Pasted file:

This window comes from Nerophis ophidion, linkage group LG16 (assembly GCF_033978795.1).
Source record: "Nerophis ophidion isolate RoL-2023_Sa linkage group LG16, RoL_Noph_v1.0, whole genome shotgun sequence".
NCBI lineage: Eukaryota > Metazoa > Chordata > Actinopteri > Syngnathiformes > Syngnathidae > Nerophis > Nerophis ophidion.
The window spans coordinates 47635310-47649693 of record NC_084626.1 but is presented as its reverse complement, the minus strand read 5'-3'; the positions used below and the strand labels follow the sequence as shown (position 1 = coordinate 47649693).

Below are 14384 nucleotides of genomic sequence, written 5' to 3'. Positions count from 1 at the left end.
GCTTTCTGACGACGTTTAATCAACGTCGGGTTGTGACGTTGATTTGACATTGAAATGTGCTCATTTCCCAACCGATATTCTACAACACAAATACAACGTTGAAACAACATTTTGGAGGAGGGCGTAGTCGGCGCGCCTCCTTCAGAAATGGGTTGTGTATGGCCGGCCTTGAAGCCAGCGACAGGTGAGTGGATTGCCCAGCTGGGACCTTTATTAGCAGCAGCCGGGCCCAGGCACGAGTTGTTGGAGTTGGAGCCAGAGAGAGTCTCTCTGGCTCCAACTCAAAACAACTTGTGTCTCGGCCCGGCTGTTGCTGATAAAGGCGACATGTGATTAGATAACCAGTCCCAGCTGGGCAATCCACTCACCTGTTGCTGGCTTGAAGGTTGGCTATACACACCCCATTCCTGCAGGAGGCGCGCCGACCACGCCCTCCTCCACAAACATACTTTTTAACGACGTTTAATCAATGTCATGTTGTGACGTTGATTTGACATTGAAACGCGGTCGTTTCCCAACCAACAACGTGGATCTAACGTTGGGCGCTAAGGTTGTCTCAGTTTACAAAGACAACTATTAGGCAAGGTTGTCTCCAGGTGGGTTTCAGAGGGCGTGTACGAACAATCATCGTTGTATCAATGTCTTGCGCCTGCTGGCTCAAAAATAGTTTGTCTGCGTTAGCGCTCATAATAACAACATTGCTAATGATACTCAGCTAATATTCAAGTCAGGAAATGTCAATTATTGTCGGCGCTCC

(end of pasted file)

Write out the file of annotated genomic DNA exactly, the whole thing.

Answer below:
This window comes from Nerophis ophidion, linkage group LG16 (assembly GCF_033978795.1).
Source record: "Nerophis ophidion isolate RoL-2023_Sa linkage group LG16, RoL_Noph_v1.0, whole genome shotgun sequence".
NCBI lineage: Eukaryota > Metazoa > Chordata > Actinopteri > Syngnathiformes > Syngnathidae > Nerophis > Nerophis ophidion.
The window spans coordinates 47635310-47649693 of record NC_084626.1 but is presented as its reverse complement, the minus strand read 5'-3'; the positions used below and the strand labels follow the sequence as shown (position 1 = coordinate 47649693).

Below are 14384 nucleotides of genomic sequence, written 5' to 3'. Positions count from 1 at the left end.
GCTTTCTGACGACGTTTAATCAACGTCGGGTTGTGACGTTGATTTGACATTGAAATGTGCTCATTTCCCAACCGATATTCTACAACACAAATACAACGTTGAAACAACATTTTGGAGGAGGGCGTAGTCGGCGCGCCTCCTTCAGAAATGGGTTGTGTATGGCCGGCCTTGAAGCCAGCGACAGGTGAGTGGATTGCCCAGCTGGGACCTTTATTAGCAGCAGCCGGGCCCAGGCACGAGTTGTTGGAGTTGGAGCCAGAGAGAGTCTCTCTGGCTCCAACTCAAAACAACTTGTGTCTCGGCCCGGCTGTTGCTGATAAAGGCGACATGTGATTAGATAACCAGTCCCAGCTGGGCAATCCACTCACCTGTTGCTGGCTTGAAGGTTGGCTATACACACCCCATTCCTGCAGGAGGCGCGCCGACCACGCCCTCCTCCACAAACATACTTTTTAACGACGTTTAATCAATGTCATGTTGTGACGTTGATTTGACATTGAAACGCGGTCGTTTCCCAACCAACAACGTGGATCTAACGTTGGGCGCTAAGGTTGTCTCAGTTTACAAAGACAACTATTAGGCAAGGTTGTCTCCAGGTGGGTTTCAGAGGGCGTGTACGAACAATCATCGTTGTATCAATGTCTTGCGCCTGCTGGCTCAAAAATAGTTTGTCTGCGTTAGCGCTCATAATAACAACATTGCTAATGATACTCAGCTAATATTCAAGTCAGGAAATGTCAATTATTGTCGGCGCTCC